Innovation in Leadership
Inno-vation in Leader-ship
Hal Gregersen is the executive director of the Massachusetts Institute of Technology Sloan Leadership Center and co-author of The Innovator’s DNA: Mastering the Five Skills of Disruptive Innovators
Merck KGaA, Darmstadt, Germany: In your book “The Innovator’s DNA”, you and your co-authors identify five traits that distinguish entrepreneurial executives from ordinary managers: associating, questioning, observing, networking, and experimenting. Four of the five — so, setting aside networking — align to qualities that we use to describe a curious person.
In your work, what connection have you seen between someone having strong sense of curiosity and their success as an innovator? Do you see a correlation and, if so, how is it manifested?
Hal Gregersen: Let me ask you a question and then I’ll answer your question. In what you’ve learned and what you’re writing, how are you defining curiosity?
Merck KGaA, Darmstadt, Germany: Based on a review of the literature and other research, we define curiosity as recognizing, seeking out, preferring things that are new, unusual, outside of one’s normal experiences. We broke it down into four dimensions: openness to other ideas, inquisitiveness, distress tolerance—which means your ability to deal with risk, for instance, or stress — and creativity in problem solving.
HG: I’m going to collapse those four categories into something quite simple. For me, curiosity is an ongoing deep interest in the world. Interior and exterior. What does it take to express, show, and make that interest real? That is where I think these innovators’ DNA skills are very relevant to, obviously, creativity.
I think they reflect a sense of openness and inquisitiveness. They are deeply embedded in people behaving curiously. The whole genesis of “The Innovator’s DNA” ... part of it came more than 15 years ago, just looking at academic research around openness to new experiences, one of the big five traits of personality.
And you look at that and realize that this is so generic and general; it’s not that practical. It’s a nice idea, but let’s make it more real. So we interviewed more than 100 of some of the most curious, open to new experience, people on the face of planet Earth. To figure out who those folks were, we collaborated with the bank Credit Suisse and identified the most innovative companies in the world from an investor’s perspective.
Investors believed that these companies‘ R&D have and will do new and different things in the future.
Then we went to either the founders or CEOs of those companies and asked them, how do you go about getting new ideas that are actually valuable? And all of them responded with the word “curious.“ That curiosity was expressed in behaviors where you could physically see them demonstrating their curiosity by asking constantly provocative questions of the world around them, getting out into the world and watching and observing and paying attention to things, like an anthropologist.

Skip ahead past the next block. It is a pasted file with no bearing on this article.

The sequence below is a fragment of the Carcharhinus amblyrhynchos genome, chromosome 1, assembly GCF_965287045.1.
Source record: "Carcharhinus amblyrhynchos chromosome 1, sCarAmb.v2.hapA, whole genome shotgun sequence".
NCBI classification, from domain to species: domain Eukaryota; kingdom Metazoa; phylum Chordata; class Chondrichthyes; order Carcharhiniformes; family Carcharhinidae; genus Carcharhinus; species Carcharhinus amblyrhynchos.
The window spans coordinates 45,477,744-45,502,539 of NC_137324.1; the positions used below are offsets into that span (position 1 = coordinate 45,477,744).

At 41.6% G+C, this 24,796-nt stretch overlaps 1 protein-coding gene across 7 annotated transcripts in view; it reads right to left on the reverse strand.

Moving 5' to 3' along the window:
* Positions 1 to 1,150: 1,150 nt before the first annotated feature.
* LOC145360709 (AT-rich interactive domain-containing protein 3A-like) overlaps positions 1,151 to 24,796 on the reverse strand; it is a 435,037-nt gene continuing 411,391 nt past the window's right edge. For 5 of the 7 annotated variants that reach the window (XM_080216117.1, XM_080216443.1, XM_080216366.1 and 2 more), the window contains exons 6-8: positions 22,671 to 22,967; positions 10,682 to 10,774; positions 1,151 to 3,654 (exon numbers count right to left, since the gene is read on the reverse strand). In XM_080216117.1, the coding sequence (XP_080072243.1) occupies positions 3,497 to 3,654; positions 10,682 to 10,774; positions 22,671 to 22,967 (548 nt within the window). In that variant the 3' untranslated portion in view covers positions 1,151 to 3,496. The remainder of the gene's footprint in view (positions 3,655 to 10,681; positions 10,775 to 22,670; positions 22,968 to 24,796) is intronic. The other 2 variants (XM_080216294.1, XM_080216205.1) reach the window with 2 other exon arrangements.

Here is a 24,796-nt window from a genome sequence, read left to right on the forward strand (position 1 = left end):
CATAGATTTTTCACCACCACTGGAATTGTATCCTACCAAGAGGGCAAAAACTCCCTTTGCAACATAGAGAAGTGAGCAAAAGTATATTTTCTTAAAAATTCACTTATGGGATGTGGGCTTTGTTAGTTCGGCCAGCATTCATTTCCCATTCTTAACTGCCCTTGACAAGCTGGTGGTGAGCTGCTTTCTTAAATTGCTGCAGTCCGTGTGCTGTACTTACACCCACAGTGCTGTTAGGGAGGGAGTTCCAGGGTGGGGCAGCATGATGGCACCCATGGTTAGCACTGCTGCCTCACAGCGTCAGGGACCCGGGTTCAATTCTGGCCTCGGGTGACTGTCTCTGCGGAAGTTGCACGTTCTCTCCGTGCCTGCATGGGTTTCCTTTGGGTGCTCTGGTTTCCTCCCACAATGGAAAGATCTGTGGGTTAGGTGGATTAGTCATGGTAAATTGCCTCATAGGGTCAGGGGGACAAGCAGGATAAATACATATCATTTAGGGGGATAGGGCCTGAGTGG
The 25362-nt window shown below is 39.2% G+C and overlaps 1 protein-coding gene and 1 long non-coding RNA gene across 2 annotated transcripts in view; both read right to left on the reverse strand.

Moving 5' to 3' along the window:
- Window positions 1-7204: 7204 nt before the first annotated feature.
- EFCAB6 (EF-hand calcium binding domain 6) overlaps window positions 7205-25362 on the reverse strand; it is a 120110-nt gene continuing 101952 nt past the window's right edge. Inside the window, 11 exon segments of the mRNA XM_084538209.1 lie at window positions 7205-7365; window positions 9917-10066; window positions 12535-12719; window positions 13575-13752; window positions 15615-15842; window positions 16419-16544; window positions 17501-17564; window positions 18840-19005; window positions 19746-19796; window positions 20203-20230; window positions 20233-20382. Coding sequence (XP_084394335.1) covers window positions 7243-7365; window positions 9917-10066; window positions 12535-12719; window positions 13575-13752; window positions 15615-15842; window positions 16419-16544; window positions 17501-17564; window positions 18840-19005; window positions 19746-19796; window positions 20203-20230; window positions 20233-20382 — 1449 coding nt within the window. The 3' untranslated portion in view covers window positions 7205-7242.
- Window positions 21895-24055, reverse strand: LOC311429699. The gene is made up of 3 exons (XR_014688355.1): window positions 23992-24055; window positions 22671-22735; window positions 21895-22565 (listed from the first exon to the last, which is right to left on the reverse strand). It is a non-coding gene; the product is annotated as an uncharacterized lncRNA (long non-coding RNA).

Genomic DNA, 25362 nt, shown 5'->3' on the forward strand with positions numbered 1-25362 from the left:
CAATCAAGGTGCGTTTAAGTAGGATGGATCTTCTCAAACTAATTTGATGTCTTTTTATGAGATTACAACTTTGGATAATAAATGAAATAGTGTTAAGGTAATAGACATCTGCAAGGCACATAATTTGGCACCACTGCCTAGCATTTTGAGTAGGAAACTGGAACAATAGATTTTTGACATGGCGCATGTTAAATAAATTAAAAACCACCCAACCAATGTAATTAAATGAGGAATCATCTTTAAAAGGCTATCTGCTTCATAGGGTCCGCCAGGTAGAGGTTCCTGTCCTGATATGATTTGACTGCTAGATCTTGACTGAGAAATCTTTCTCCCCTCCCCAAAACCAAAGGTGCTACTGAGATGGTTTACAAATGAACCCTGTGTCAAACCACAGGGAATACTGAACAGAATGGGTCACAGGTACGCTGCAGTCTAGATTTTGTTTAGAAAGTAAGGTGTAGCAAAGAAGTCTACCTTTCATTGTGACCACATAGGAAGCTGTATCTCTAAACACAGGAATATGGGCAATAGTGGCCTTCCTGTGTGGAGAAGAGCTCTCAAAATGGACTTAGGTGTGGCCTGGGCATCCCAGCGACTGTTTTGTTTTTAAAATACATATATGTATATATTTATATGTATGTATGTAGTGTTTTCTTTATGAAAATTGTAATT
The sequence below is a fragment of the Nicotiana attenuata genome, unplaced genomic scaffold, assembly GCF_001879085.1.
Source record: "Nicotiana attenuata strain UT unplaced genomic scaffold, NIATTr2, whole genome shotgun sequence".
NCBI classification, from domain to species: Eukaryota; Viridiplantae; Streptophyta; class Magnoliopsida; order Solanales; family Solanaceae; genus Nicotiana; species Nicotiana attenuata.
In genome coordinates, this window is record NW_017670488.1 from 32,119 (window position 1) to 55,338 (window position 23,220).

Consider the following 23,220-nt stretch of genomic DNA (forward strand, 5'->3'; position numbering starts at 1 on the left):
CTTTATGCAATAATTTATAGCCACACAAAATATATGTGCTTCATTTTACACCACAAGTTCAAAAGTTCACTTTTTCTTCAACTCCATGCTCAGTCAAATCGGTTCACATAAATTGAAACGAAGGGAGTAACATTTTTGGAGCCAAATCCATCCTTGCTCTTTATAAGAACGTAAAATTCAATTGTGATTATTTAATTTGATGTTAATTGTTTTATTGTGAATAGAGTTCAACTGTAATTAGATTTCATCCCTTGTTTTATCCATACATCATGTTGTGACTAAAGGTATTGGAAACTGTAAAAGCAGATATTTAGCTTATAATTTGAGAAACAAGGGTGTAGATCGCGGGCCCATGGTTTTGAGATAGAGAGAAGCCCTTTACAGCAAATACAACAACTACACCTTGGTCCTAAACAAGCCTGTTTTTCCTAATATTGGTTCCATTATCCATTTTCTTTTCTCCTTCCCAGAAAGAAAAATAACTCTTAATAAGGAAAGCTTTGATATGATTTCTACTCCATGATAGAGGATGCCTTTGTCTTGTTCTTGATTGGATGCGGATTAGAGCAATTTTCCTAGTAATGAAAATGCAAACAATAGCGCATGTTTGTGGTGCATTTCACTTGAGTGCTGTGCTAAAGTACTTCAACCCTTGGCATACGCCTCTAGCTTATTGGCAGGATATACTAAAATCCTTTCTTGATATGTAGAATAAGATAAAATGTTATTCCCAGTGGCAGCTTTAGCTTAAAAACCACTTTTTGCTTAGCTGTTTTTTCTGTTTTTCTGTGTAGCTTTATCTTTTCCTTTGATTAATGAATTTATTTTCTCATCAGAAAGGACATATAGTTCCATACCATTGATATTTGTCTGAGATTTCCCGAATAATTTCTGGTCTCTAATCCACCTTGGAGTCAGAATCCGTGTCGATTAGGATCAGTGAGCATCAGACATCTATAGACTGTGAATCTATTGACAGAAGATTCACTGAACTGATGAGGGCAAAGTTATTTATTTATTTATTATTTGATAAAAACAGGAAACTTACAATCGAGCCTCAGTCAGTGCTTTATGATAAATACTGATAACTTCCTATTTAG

Networking is getting out into the world and not just watching things, but talking to people who are very different. We found that people do that, plus they’re willing to have a deeply experimental approach to life in the sense of trying new things, but in a very practical way — rapidly prototyping small, fast, cheap experiments, for example. The folks engaging in those kinds of behaviors were far more likely to make new connections, associational thoughts, and surprising insights that no one else had.
Merck KGaA, Darmstadt, Germany: Once you looked at all these people and talked with them, did you find a culture that allows for curiosity to be expressed? What did you see in that respect?
HG: Absolutely. Some of the people we interviewed were folks like Scott Cook, who founded Intuit, Jeff Bezos, who founded Amazon, Mark Benioff, who founded salesforce.com — plus people like A.G. Lafley, who didn’t found the 185-year old company Proctor & Gamble, but he led it through a period of intense and successful innovation.
The starting point from our perspective is that innovative companies are led by innovative leaders. They don’t just expect other people to behave this way and to act innovatively, they actually do it themselves.
What we discovered in our data was — the initial data were from interviews with these more than 200 people — that we saw patterns. Then we collected survey assessment data from more than 15,000 leaders around the world — CEOs, founders, down to first-line supervisors. What we found is that when anyone uses these skills to try to get a new idea to solve a problem, they are much more likely to get that new idea.
You don’t have to be a famous Mark Benioff (salesforce.com) to use these skills and get creative with new ideas that actually are valuable. We discovered that, number one, these leaders of these innovative companies, they themselves spent one third of their personal time actively out there using these skills to get new ideas. If you look at their schedule, that’s what they’re doing.